Here’s what I’ve been reading this week:
Bella English: Considering parole for a teen murderer. The Boston Globe Magazine, June 2014.
Because of the SJC ruling last December, 44 convicted murderers in Massachusetts could be released on parole — those who have already served at least 15 years, the minimum term for a second-degree murder conviction. A spokesman for the state parole board says that 65 current Massachusetts inmates were juveniles when they were sentenced to life in prison.
Gideon Lewis-Kraus: The Fasinatng… Frustrating… Fascinating History of Autocorrect. WIRED, July 2014.
By the early 2000s, European bureaucrats would begin to notice what came to be called the Cupertino effect, whereby the word cooperation (bizarrely included only in hyphenated form in the standard Word dictionary) would be marked wrong, with a suggested change to Cupertino. There are thus many instances where one parliamentary back-bencher or another longs for increased Cupertino between nations. Since then, linguists have adopted the word cupertino as a term of art for such trapdoors that have been assimilated into the language.
Olga Khazan: Multiple Lovers, Without Jealousy. The Atlantic, July 2014.
Together, they form a polyamorous “triad”— one of the many formations that’s possible in this jellyfish of a sexual preference. “There’s no one way to do polyamory” is a common refrain in “the community.” Polyamory—which literally means “many loves”—can involve any number of people, either cohabiting or not, sometimes all having sex with each other, and sometimes just in couples within the larger group.
Bob Parks: Scan Artist. Popular Science, July 2014.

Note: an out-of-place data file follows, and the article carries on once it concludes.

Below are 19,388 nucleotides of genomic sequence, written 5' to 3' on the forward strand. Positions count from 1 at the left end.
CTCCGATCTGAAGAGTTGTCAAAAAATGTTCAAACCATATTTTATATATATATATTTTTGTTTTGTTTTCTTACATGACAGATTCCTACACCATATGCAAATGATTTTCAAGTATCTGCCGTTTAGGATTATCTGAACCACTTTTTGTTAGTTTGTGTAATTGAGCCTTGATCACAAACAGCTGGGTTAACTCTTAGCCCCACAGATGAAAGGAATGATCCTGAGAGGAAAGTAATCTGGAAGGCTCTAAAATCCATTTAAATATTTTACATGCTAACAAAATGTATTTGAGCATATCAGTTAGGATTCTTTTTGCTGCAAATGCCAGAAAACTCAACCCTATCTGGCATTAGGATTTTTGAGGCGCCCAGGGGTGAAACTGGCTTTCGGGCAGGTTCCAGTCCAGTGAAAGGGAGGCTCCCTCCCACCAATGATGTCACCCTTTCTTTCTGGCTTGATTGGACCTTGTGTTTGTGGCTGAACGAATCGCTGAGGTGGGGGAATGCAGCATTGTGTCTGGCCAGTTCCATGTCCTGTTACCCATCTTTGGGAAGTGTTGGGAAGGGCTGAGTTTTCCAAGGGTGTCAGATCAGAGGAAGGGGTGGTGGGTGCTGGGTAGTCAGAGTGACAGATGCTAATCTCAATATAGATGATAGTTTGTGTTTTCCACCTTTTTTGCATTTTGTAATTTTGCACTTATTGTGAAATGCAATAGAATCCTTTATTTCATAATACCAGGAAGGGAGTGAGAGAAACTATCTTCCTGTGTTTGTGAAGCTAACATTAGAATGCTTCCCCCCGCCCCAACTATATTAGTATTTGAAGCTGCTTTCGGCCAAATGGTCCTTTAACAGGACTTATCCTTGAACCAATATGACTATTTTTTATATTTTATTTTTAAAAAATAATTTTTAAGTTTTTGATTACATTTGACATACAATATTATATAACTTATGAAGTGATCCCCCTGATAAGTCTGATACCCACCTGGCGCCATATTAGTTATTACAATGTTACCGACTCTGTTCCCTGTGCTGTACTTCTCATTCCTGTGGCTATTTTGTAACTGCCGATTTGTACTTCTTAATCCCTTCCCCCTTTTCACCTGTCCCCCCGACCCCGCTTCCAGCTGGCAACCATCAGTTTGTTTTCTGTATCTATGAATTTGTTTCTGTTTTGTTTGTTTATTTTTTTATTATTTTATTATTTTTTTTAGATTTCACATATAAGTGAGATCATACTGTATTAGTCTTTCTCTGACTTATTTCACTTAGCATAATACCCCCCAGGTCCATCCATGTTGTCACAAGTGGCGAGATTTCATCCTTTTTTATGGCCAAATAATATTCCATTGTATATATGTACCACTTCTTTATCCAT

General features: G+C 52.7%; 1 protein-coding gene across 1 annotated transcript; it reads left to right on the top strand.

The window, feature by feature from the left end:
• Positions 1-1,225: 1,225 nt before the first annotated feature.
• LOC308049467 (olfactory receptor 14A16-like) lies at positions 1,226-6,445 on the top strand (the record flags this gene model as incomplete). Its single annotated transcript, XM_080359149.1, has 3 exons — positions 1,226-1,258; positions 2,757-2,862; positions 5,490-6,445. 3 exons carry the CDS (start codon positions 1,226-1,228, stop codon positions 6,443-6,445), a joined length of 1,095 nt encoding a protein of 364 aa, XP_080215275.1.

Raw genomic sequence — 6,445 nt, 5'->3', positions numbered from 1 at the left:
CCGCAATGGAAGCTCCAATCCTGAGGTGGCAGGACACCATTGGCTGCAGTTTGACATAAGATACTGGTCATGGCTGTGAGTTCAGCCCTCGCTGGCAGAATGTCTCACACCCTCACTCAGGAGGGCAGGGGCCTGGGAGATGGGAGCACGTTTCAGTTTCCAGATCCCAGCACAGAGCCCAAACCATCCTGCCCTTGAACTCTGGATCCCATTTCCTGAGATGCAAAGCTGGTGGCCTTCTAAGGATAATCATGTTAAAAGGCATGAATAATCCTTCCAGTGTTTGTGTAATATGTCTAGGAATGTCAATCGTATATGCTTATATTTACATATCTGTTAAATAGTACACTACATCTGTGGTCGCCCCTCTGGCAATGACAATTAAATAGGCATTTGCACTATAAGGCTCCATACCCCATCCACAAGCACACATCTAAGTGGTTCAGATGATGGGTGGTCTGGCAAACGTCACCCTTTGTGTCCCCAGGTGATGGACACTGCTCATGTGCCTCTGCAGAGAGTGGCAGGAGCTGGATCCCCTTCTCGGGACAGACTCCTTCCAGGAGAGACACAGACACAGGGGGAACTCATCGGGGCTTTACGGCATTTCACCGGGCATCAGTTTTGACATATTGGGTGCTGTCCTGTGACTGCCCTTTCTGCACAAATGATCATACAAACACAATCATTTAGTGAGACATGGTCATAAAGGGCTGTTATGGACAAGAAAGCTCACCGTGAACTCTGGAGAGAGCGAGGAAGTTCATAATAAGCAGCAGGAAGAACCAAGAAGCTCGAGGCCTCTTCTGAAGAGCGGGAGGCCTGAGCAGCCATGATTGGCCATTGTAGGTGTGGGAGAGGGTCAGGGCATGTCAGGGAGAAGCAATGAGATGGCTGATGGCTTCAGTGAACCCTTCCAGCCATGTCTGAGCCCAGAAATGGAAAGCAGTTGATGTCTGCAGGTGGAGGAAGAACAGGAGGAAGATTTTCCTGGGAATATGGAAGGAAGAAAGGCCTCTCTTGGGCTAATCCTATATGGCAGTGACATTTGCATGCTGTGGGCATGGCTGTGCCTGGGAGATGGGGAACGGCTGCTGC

Spurred by success, repo firms have begun to make data collection an even greater part of their operations. Toth’s employer, Relentless, has hired a handful of “scouts” whose sole purpose is to suck up license plates all day. One such person is Lori Jones. For eight hours a day, six days a week, the suburban mother of four tools around Cleveland in an unassuming Honda Fit. Hidden in its air vents is a $23,000 camera suite—including a 20-millimeter lens to spot cars in motion and a 50-millimeter lens to capture vehicles parked 60 feet up a driveway. Where the back seat used to be, a rack-mounted imaging system extracts plate numbers from a photo and stamps them with the time and GPS coordinates. Jones and three other scouts in the Relentless fleet capture nearly a million images per month in Ohio.
Phyllis Rose: Secrets of the Stacks. Medium, May 2014.
There’s an element akin to secondhand smoke in the world of literature—a general consensus about whether a book is good or not that develops apart from actual ingestion of the book, as in the case of the student who, asked by her professor if she had read Madame Bovary, replied, “Not me personally.”
Matt Taibbi: Apocalypse, New Jersey. Rolling Stone, December 2013.
“I been shot six times,” says Raymond, a self-described gangster I meet standing on a downtown corner. He pulls up his pant leg. “The last time I got shot was three years ago, twice in the femur.” He gives an intellectual nod. “The femur, you know, that’s the largest bone in the leg.”